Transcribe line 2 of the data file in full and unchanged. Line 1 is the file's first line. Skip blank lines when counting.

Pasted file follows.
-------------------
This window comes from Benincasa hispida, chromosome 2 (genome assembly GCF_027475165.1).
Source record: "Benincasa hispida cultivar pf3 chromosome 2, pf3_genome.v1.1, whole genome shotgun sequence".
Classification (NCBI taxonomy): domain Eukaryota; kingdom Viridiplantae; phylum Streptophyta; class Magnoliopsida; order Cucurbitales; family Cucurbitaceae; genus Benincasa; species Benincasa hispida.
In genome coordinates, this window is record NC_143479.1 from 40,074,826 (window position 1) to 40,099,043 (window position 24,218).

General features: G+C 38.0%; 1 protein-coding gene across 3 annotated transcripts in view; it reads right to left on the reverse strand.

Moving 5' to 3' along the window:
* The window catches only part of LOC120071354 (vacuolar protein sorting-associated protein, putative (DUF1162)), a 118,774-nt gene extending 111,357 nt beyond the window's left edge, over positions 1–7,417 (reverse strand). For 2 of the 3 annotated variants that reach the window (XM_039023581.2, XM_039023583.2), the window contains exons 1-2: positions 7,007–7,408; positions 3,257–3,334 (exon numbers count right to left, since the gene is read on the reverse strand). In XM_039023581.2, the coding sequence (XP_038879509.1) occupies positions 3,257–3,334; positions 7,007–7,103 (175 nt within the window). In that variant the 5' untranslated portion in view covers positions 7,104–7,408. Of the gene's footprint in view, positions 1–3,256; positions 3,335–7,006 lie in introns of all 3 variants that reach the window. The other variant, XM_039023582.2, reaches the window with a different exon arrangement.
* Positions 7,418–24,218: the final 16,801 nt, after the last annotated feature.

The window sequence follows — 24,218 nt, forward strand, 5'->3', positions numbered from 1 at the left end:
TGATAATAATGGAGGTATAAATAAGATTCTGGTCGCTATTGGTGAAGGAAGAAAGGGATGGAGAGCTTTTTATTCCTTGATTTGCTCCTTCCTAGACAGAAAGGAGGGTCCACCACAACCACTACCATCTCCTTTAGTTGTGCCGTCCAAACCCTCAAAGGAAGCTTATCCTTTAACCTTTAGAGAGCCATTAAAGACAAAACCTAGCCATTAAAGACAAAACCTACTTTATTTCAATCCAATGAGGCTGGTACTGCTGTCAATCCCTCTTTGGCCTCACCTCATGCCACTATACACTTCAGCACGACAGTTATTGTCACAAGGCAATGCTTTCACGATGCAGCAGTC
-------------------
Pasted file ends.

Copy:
Source record: "Benincasa hispida cultivar pf3 chromosome 2, pf3_genome.v1.1, whole genome shotgun sequence".